The Grand Bahama Shipyard is dedicated to training more Bahamians effectively and have demonstrated a capacity to invest in Grand Bahama through human resources and the expansion of the facility, said Prime Minister Perry Christie.
The prime minister made this statement during His Excellency David Granger, President of the Cooperative Republic of Guyana and Chairman of the Caribbean Community (CARICOM) official state visit to Grand Bahama on Friday (March 3).
The President visited several locations on the island, including Hugh W. Campbell Primary School, the Freeport Container Port, the Grand Bahama Shipyard and St. Georges’ High School, where The Bahamas National High School Basketball Championship opening ceremony took place.
Christie noted that he wanted to introduce the island as the industrial capital of The Bahamas.
He said that in countries like The Bahamas, it is a challenge to integrate industry with creating more opportunities for Bahamians to participate and be a part of development.
“This represents sophisticated work in different phases and different stages of repair,” Christie added.
He noted that the government would observe the company’s training programs and the apprentices involved in those programs.
“I said to them, well if you can do this for 12 a year what happens if I give you the resources to add a further 12,” he said.
Christie said he along with the Minister for Grand Bahama, Dr. Michael Darville, and the Minister of Foreign Affairs and Immigration, Fred Mitchell, met with the company and came up with a ‘magnificent’ plan.
Christie revealed that the Grand Bahama Port Authority agreed to replace over 200 ex-patriot workers at the Shipyard every year for three years.
“The government would make a contribution of $2 million a year and they would match that contribution,” he said.
Linda Turnquest, Chief Financial Officer at the Grand Bahama Shipyard welcomed the special guests in the absence of Chief Executive Officer, Steven Jervis.
She also led the presentation for President Granger by giving some background information on the company.
“The name Grand Bahama Shipyard is synonymous with quality work and respect for deadlines,” she said.
Granger stated that The Bahamas is a very important element in the Caribbean community.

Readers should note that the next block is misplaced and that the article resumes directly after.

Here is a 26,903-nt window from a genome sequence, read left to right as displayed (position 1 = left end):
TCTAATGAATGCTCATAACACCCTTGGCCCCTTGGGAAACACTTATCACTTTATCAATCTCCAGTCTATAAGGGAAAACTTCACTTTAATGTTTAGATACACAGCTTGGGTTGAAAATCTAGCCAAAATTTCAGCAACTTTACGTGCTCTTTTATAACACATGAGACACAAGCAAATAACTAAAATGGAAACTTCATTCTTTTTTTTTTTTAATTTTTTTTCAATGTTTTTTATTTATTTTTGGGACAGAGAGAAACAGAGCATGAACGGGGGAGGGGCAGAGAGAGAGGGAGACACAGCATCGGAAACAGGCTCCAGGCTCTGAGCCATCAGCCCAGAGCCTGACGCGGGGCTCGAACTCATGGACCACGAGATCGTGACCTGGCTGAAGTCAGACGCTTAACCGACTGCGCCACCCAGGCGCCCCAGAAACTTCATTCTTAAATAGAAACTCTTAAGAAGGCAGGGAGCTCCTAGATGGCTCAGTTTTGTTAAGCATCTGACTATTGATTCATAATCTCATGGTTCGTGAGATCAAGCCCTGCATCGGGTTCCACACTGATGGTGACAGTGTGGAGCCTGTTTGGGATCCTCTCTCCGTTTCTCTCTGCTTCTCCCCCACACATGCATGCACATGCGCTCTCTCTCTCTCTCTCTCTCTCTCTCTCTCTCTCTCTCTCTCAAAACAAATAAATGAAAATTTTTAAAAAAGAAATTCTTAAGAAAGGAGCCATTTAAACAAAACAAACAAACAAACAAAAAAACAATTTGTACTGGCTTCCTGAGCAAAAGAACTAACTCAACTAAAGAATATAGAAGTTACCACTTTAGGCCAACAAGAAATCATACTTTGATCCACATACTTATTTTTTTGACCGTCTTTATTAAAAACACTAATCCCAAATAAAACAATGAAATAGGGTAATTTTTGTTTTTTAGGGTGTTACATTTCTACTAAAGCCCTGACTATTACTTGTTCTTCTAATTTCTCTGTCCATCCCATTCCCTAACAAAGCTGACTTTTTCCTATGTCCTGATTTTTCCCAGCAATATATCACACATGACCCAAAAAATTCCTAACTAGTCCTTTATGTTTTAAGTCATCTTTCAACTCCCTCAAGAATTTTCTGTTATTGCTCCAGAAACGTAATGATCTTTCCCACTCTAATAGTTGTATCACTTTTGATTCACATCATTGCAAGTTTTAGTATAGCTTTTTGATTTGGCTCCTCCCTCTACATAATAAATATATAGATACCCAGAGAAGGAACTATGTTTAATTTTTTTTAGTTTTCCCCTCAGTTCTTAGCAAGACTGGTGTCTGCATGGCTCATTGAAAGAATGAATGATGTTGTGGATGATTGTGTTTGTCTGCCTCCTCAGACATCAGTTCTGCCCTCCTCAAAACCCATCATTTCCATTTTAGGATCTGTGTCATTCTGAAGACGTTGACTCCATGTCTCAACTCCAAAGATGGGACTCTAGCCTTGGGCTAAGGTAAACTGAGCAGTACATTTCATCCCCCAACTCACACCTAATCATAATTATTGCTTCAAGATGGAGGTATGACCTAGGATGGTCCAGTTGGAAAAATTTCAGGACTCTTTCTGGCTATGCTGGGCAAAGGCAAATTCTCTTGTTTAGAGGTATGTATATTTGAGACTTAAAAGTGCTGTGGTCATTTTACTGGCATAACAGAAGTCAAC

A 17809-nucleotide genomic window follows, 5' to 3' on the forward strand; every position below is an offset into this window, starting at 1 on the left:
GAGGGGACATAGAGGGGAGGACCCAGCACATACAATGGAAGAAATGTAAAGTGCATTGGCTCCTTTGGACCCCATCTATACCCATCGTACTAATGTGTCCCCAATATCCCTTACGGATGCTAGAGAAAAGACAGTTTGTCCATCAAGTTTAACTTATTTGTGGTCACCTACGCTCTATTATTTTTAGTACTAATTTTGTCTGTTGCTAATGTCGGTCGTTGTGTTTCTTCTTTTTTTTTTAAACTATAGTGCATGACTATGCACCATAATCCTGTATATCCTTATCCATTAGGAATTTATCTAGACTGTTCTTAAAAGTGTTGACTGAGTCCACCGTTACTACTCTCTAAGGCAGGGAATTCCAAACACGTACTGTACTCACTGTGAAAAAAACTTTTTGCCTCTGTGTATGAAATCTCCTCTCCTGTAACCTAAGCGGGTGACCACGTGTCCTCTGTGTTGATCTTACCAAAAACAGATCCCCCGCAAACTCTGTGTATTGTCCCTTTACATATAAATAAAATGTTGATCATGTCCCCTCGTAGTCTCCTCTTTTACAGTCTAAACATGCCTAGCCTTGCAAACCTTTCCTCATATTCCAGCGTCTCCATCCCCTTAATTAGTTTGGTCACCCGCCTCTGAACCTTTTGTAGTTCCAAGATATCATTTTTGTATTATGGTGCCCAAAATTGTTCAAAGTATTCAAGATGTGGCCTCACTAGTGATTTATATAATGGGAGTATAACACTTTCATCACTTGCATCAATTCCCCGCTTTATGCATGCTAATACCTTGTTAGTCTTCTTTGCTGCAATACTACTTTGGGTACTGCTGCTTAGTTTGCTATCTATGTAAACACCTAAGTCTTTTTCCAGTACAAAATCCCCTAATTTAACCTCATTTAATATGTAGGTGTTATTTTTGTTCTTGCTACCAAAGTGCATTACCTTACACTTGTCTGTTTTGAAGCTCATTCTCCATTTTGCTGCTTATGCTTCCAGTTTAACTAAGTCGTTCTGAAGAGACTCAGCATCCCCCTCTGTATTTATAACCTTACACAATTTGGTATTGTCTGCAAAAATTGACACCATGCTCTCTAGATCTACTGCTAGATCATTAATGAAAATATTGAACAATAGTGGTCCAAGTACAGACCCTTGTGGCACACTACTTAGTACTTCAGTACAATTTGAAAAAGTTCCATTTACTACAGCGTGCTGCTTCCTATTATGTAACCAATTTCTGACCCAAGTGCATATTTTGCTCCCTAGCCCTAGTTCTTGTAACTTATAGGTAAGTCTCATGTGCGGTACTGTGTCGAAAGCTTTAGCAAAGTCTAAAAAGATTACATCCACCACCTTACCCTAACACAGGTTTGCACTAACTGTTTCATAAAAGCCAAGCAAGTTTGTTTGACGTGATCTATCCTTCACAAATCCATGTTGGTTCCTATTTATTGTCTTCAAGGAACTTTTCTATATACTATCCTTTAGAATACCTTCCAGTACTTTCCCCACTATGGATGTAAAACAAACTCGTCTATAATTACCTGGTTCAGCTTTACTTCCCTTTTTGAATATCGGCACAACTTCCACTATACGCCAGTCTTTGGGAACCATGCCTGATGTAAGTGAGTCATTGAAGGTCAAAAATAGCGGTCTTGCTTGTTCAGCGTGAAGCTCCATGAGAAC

He noted that the country makes use of its geographical location as well as the talents of its people, to provide employment and to play a role in the global environment.
“This is an important lesson for Guyana and for us in other Caribbean states in the community, we are all affected by the unemployment of young people,” he said.
He noted that globalization has forced the Caribbean to transform and the Shipyard is a good example of how that transformation to a modern economy can take place within the global economy.
Granger finally stated that the Caribbean is not a region to be dismissed, because the people and future generations have a role to play in the global economy.
The other special guests accompanying Christie and Granger on the tour included Guyana Minister of Foreign Affairs, Carl Greenridge; Guyana Minister of Agriculture, Noel Holder; Guyana Minister of Investments, Dominic Gaskins; Minister of Foreign Affairs and Immigration, Fred Mitchell; Minister of Tourism, Obediah Wilchcombe; Minister of Youth Sport and Culture, Daniel Johnson; Minister for Grand Bahama Michael Darville; Permanent Secretary of Grand Bahama Melvin Seymour; District Superintendent for Grand Bahama, Bimini and the Cays Mary Cooper and other Ministry of Education officials, and Administrators for the East Grand Bahama, Harvey Roberts; West Grand Bahama Brenda Colebrooke and Freeport Preston Cunningham. Ian Rolle President of the Grand Bahama Port Authority (GBPA) and Sarah St. George Vice Chairman of the GBPA also participated in the tour.
Published Tuesday, March 7, 2017